Research Spotlight | For Triple-Negative Breast Cancer

2020-11-05Author:adminpraise:0

The team of Professor Zhiping Zhang recently explored an alterable nanoparticle-enabled method for synergistic elicitation and promotion of immunogenic cell death (ICD) to achieve effective antitumor and antimetastatic for Triple-negative breast cancer (TNBC) therapy.

Congratulations to researchers for publishing the latest articles in the top-level journal "Advanced Functional Materials". It is a great honor for Elabscience's products to contribute to this great scientific research achievement. Elabscience is determined to be strict with itself and be the most loyal partner of scientific research scholars!

Fundamental Information:

Title: Transformable Nanoparticle-Enabled Synergistic Elicitation and Promotion of Immunogenic Cell Death for Triple-Negative Breast Cancer Immunotherapy

Journal: Advanced Functional Materials

IF16.836 (2019)

Institution of the first author: HuaZhong University of Science and Technology, Wuhan, China

Institution of the corresponding author: HuaZhong University of Science and Technology, Wuhan, China

Elabscience® Products Cited:

Cat. No

Application

Detection target

Species

Tested sample

E-EL-H1554

ELISA

Human HMGB-1

Human

Cell culture supernatant

Background of the Research:

Triple-negative breast cancer (TNBC) proved to be a lethal breast carcinoma with an incidence rate of ≈10–15%. Due to several factors, there are no approved targeted therapies for TNBC discovered yet. Only treatment options remains chemotherapy with side effects, and metastasis etc. Researchers are trying hard to develop targeted therapeutic strategies like immunotherapy and immune-chemotherapy for the treatment of TNBC. Treatment with immune checkpoint inhibitors (ICIs), is a recent discovery through which malignant tumors could be effectively cured by targeting immune cells. The combination therapy of atezolizumab and nab-paclitaxel (nanoparticle albumin-bound paclitaxel) can significantly enhance the anticancer activity of atezolizumab in phase III clinical trial. This indicates that nanoenabled chemotherapy may be a promising synergistic therapy strategy can enhance tumor-specific antigen release and inducing antitumor responses to ICIs, thus, improving the tumor immunogenicity during the process of cancer immunotherapy.

Chemotherapy provokes antitumor immunity either by inducing immunogenic cell death (ICD) and/or by disrupting immune escape of tumor cells. ICD induced by antitumor chemotherapy is characterized by calreticulin (CRT) exposure on the surface of dying cells as well as the subsequent ATP secretion and high-mobility group box 1 (HMGB-1) release. Cisplatin (Pt) have antitumor immunostimulatory effects when used as a neoadjuvant chemotherapy agent for TNBC, but it has no ICD effect mainly owing to the lack of CRT exposure. Adjudin (ADD), a derivative of lonidamine, has shown a potential antitumor activity through a caspase-3 (Cas-3) dependent apoptosis pathway and by increasing intracellular ROS level. The combination of Pt and ADD exhibited synergistic antitumor effect against A549 cell lines. However, their combinational therapy for TNBC and immune activities on tumor suppression were rarely investigated. Peptide-based sequentially responsive and structure-transformable nanoparticles (NPs) in a matrix metalloproteinases-9 overexpressed tumor model have shown that it is possible to introduce smart-design features for achieving CAPIR cascade. Therefore, structural transformable NPs can be used for contemporaneous delivery of ADD and Pt in support of TNBC immunotherapy on promotion of ICD response by amplifying ROS cascade.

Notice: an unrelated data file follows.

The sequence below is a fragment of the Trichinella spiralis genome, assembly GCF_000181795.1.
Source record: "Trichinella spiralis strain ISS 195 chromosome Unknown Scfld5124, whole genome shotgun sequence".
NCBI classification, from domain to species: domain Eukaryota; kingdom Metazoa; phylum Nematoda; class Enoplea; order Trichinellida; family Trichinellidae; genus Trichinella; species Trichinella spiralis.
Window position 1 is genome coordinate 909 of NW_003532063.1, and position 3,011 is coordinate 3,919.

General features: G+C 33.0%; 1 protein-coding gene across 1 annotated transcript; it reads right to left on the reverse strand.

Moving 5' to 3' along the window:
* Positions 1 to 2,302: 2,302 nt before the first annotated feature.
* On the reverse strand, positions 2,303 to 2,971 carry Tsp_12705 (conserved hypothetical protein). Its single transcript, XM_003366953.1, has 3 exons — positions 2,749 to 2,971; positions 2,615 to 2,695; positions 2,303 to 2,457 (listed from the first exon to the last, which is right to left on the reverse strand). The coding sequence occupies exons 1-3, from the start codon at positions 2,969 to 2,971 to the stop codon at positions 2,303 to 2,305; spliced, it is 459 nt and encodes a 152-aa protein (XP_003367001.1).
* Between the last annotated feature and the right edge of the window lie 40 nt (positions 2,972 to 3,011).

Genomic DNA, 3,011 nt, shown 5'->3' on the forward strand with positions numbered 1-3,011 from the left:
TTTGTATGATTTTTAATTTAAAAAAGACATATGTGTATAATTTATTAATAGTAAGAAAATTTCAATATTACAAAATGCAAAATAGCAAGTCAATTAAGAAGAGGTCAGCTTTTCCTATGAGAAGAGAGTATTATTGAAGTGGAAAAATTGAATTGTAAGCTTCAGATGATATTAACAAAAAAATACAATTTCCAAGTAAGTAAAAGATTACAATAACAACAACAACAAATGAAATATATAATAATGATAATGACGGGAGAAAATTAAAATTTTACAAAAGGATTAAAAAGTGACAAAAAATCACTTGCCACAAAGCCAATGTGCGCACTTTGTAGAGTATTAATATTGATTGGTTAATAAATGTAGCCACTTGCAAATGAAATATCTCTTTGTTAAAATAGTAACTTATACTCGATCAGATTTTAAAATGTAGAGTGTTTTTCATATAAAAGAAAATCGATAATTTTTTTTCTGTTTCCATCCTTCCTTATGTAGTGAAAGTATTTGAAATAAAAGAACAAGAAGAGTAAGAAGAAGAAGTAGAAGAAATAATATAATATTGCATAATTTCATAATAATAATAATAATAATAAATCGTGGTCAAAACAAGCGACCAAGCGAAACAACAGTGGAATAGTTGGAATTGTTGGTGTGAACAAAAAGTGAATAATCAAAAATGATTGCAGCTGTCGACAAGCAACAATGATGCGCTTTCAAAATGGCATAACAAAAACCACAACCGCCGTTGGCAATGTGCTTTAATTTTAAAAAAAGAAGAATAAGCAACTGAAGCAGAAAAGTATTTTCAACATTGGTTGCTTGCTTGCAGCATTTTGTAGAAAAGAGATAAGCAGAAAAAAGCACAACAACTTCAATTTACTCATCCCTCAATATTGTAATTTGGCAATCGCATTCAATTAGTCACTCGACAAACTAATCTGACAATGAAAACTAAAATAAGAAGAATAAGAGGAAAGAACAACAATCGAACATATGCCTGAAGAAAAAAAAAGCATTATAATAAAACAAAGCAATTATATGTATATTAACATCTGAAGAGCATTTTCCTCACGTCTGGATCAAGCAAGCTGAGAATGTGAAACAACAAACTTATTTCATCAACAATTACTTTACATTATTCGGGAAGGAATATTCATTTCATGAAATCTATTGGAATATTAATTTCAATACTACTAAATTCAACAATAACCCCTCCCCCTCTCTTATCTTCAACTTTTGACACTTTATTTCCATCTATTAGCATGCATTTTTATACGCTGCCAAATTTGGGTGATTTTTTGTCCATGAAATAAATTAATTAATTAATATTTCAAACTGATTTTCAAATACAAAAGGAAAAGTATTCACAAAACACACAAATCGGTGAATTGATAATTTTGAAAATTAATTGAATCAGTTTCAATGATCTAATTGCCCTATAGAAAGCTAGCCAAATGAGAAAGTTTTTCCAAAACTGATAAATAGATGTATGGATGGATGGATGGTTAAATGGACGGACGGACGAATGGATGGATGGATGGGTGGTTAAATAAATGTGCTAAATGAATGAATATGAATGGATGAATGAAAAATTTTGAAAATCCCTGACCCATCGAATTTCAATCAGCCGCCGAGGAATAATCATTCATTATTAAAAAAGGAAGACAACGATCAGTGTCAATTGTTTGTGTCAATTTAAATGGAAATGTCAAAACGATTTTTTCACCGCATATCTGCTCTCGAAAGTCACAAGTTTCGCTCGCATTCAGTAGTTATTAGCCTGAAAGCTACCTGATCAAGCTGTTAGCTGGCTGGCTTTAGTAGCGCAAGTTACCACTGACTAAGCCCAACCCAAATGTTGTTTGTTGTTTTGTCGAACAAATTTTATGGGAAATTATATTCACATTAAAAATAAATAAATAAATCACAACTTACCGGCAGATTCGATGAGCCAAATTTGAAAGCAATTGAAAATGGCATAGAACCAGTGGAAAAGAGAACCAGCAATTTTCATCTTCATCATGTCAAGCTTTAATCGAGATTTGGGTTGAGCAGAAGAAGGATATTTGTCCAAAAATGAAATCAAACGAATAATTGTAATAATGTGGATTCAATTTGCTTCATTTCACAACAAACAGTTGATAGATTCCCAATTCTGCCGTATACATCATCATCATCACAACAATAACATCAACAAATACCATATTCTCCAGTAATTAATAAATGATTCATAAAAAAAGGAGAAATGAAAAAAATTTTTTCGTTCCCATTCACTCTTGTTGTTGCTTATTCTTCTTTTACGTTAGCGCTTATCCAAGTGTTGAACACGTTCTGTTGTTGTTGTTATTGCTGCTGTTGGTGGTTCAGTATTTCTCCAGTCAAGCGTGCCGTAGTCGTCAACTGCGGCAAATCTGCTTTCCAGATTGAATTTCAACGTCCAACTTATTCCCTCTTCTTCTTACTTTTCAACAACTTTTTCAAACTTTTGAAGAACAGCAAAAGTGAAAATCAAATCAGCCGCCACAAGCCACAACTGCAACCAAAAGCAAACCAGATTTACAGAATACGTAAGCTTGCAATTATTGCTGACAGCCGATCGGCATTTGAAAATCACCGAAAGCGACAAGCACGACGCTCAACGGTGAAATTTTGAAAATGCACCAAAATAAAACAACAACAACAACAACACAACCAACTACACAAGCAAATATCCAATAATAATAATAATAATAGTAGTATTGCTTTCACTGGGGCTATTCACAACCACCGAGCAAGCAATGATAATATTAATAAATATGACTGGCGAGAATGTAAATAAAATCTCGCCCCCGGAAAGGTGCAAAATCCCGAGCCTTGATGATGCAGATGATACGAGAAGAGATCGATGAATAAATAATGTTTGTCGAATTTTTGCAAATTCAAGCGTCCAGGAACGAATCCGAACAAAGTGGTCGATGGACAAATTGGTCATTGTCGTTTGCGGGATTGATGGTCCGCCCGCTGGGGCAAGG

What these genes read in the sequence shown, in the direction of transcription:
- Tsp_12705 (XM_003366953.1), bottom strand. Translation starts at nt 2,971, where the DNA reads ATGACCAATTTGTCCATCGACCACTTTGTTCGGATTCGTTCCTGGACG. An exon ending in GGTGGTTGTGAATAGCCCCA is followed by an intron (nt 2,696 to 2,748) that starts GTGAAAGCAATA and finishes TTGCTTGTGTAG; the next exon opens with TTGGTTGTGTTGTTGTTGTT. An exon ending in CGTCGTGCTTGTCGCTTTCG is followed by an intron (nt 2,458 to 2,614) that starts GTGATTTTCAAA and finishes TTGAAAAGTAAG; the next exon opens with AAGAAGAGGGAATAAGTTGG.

Experimental Design:

Schematic illustration of structural conversion and synergistic immunotherapy mechanisms of transformable NPs (Fig a, Fig b).

  • A multiresponsive peptide-based prodrug platform with sequentially structure-transformable property for codelivery of Pt and ADD is reported in this study.
  • In order to observe the release of HMGB-1, different mediums (containing Pt, ADD, Pt-ADD, 1-NPs, Blank-NFs, 2-NPs) were used in the experiment (with MMP-2 pre-treatment 8 h) cultured 4T1 cells for 24 hours, cell fluid was collected, HMGB-1 concentration was quantitatively analyzed with ELISA, and western blot was carried out to further verify whether the injection of nanoparticles causes ICD reaction in TNBC tumor cells.

Research Findings:

1. The nanoparticles can sequentially respond to matrix metalloproteinases-2, pH, and glutathione to achieve structural transformation with the advantages of optimal size change, efficient drug delivery, and well-controlled release.

2. Cisplatin and adjudin can synergistically amplify reactive oxygen species (ROS) cascade and eventually increase the formation of hydrogen peroxide and downstream highly toxic ROS like •OH, which can elicit ICD response by mechanisms of endoplasmic reticulum stress, apoptotic cell death, and autophagy.

3. WKYMVm can further promote anti-TNBC immunity by activation of formyl peptide receptor 1 to build stable interactions between dendritic cells and dying cancer cells.

4. 3-NPs showed the best therapeutic effect in orthotopic 4T1 tumor model with the highest inhibitory rate of 93.1% and around 2.7-fold increase of overall survival benefit.

5. The nanoparticles achieve significant primary tumor regression and pulmonary metastasis inhibition as well as a remarkable survival benefit, with boosting of the innate and adaptive anti-TNBC immunity.

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